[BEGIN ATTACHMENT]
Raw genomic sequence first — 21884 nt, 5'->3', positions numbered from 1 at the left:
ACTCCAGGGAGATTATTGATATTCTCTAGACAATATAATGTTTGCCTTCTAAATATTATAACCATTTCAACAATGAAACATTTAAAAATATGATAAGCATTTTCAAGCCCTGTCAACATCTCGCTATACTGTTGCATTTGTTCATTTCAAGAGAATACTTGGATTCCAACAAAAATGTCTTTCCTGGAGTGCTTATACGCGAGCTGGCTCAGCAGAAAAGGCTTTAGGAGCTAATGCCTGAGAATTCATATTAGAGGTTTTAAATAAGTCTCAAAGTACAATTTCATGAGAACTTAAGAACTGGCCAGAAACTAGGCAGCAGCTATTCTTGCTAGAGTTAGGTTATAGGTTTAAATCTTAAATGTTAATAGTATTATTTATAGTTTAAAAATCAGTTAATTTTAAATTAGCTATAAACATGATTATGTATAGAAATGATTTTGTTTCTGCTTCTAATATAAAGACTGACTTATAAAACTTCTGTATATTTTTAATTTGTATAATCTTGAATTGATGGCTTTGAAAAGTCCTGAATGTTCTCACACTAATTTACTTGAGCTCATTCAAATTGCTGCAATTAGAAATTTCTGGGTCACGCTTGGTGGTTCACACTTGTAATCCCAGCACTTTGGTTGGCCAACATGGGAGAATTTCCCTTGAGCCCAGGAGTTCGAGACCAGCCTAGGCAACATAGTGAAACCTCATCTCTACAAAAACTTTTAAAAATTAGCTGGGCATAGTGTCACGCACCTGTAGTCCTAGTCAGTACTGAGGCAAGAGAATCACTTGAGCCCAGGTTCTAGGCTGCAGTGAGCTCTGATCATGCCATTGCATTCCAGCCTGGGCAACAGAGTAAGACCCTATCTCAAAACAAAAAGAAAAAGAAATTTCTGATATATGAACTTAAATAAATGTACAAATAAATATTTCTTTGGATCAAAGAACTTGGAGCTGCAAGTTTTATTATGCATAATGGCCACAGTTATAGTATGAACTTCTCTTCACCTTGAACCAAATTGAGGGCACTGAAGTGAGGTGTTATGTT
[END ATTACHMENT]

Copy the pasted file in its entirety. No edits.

Raw genomic sequence first — 21884 nt, 5'->3', positions numbered from 1 at the left:
ACTCCAGGGAGATTATTGATATTCTCTAGACAATATAATGTTTGCCTTCTAAATATTATAACCATTTCAACAATGAAACATTTAAAAATATGATAAGCATTTTCAAGCCCTGTCAACATCTCGCTATACTGTTGCATTTGTTCATTTCAAGAGAATACTTGGATTCCAACAAAAATGTCTTTCCTGGAGTGCTTATACGCGAGCTGGCTCAGCAGAAAAGGCTTTAGGAGCTAATGCCTGAGAATTCATATTAGAGGTTTTAAATAAGTCTCAAAGTACAATTTCATGAGAACTTAAGAACTGGCCAGAAACTAGGCAGCAGCTATTCTTGCTAGAGTTAGGTTATAGGTTTAAATCTTAAATGTTAATAGTATTATTTATAGTTTAAAAATCAGTTAATTTTAAATTAGCTATAAACATGATTATGTATAGAAATGATTTTGTTTCTGCTTCTAATATAAAGACTGACTTATAAAACTTCTGTATATTTTTAATTTGTATAATCTTGAATTGATGGCTTTGAAAAGTCCTGAATGTTCTCACACTAATTTACTTGAGCTCATTCAAATTGCTGCAATTAGAAATTTCTGGGTCACGCTTGGTGGTTCACACTTGTAATCCCAGCACTTTGGTTGGCCAACATGGGAGAATTTCCCTTGAGCCCAGGAGTTCGAGACCAGCCTAGGCAACATAGTGAAACCTCATCTCTACAAAAACTTTTAAAAATTAGCTGGGCATAGTGTCACGCACCTGTAGTCCTAGTCAGTACTGAGGCAAGAGAATCACTTGAGCCCAGGTTCTAGGCTGCAGTGAGCTCTGATCATGCCATTGCATTCCAGCCTGGGCAACAGAGTAAGACCCTATCTCAAAACAAAAAGAAAAAGAAATTTCTGATATATGAACTTAAATAAATGTACAAATAAATATTTCTTTGGATCAAAGAACTTGGAGCTGCAAGTTTTATTATGCATAATGGCCACAGTTATAGTATGAACTTCTCTTCACCTTGAACCAAATTGAGGGCACTGAAGTGAGGTGTTATGTT